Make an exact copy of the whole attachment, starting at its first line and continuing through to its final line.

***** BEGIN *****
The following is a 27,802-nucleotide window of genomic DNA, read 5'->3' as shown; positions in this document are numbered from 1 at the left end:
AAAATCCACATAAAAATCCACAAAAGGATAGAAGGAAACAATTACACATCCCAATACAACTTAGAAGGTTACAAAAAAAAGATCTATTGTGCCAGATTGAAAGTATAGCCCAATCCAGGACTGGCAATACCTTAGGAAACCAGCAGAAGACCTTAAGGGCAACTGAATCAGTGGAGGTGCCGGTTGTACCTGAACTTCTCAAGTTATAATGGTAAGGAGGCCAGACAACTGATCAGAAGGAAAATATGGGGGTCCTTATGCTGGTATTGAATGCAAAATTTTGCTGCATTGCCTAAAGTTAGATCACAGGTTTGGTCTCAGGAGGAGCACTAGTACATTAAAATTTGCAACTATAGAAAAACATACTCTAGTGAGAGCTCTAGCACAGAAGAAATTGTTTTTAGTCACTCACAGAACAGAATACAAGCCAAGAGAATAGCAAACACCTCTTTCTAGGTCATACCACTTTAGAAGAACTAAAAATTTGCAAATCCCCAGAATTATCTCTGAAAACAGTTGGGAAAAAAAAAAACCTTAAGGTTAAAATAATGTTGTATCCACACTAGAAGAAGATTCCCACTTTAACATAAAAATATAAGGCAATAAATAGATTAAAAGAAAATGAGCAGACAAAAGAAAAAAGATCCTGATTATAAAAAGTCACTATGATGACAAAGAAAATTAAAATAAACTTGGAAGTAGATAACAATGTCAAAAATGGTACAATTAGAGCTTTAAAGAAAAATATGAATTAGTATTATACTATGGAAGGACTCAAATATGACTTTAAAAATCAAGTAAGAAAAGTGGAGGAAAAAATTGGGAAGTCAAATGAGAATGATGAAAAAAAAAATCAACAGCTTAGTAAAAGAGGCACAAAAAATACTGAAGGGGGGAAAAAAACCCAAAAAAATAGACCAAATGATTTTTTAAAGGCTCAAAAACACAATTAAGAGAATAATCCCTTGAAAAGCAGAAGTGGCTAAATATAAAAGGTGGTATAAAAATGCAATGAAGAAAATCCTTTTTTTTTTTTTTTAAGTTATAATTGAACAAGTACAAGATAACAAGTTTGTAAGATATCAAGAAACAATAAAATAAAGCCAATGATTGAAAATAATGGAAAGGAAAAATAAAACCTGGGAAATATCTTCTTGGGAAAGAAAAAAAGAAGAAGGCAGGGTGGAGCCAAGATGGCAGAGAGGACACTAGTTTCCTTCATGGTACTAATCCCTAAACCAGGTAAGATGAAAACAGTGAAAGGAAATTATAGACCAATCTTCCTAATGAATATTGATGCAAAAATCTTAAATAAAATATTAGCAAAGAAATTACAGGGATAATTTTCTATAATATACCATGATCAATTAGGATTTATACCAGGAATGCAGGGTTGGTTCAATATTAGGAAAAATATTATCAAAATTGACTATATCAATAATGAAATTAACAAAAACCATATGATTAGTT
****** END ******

The following is a 27,802-nucleotide window of genomic DNA, read 5'->3' as shown; positions in this document are numbered from 1 at the left end:
AAAATCCACATAAAAATCCACAAAAGGATAGAAGGAAACAATTACACATCCCAATACAACTTAGAAGGTTACAAAAAAAAGATCTATTGTGCCAGATTGAAAGTATAGCCCAATCCAGGACTGGCAATACCTTAGGAAACCAGCAGAAGACCTTAAGGGCAACTGAATCAGTGGAGGTGCCGGTTGTACCTGAACTTCTCAAGTTATAATGGTAAGGAGGCCAGACAACTGATCAGAAGGAAAATATGGGGGTCCTTATGCTGGTATTGAATGCAAAATTTTGCTGCATTGCCTAAAGTTAGATCACAGGTTTGGTCTCAGGAGGAGCACTAGTACATTAAAATTTGCAACTATAGAAAAACATACTCTAGTGAGAGCTCTAGCACAGAAGAAATTGTTTTTAGTCACTCACAGAACAGAATACAAGCCAAGAGAATAGCAAACACCTCTTTCTAGGTCATACCACTTTAGAAGAACTAAAAATTTGCAAATCCCCAGAATTATCTCTGAAAACAGTTGGGAAAAAAAAAAACCTTAAGGTTAAAATAATGTTGTATCCACACTAGAAGAAGATTCCCACTTTAACATAAAAATATAAGGCAATAAATAGATTAAAAGAAAATGAGCAGACAAAAGAAAAAAGATCCTGATTATAAAAAGTCACTATGATGACAAAGAAAATTAAAATAAACTTGGAAGTAGATAACAATGTCAAAAATGGTACAATTAGAGCTTTAAAGAAAAATATGAATTAGTATTATACTATGGAAGGACTCAAATATGACTTTAAAAATCAAGTAAGAAAAGTGGAGGAAAAAATTGGGAAGTCAAATGAGAATGATGAAAAAAAAAATCAACAGCTTAGTAAAAGAGGCACAAAAAATACTGAAGGGGGGAAAAAAACCCAAAAAAATAGACCAAATGATTTTTTAAAGGCTCAAAAACACAATTAAGAGAATAATCCCTTGAAAAGCAGAAGTGGCTAAATATAAAAGGTGGTATAAAAATGCAATGAAGAAAATCCTTTTTTTTTTTTTTTAAGTTATAATTGAACAAGTACAAGATAACAAGTTTGTAAGATATCAAGAAACAATAAAATAAAGCCAATGATTGAAAATAATGGAAAGGAAAAATAAAACCTGGGAAATATCTTCTTGGGAAAGAAAAAAAGAAGAAGGCAGGGTGGAGCCAAGATGGCAGAGAGGACACTAGTTTCCTTCATGGTACTAATCCCTAAACCAGGTAAGATGAAAACAGTGAAAGGAAATTATAGACCAATCTTCCTAATGAATATTGATGCAAAAATCTTAAATAAAATATTAGCAAAGAAATTACAGGGATAATTTTCTATAATATACCATGATCAATTAGGATTTATACCAGGAATGCAGGGTTGGTTCAATATTAGGAAAAATATTATCAAAATTGACTATATCAATAATGAAATTAACAAAAACCATATGATTAGTT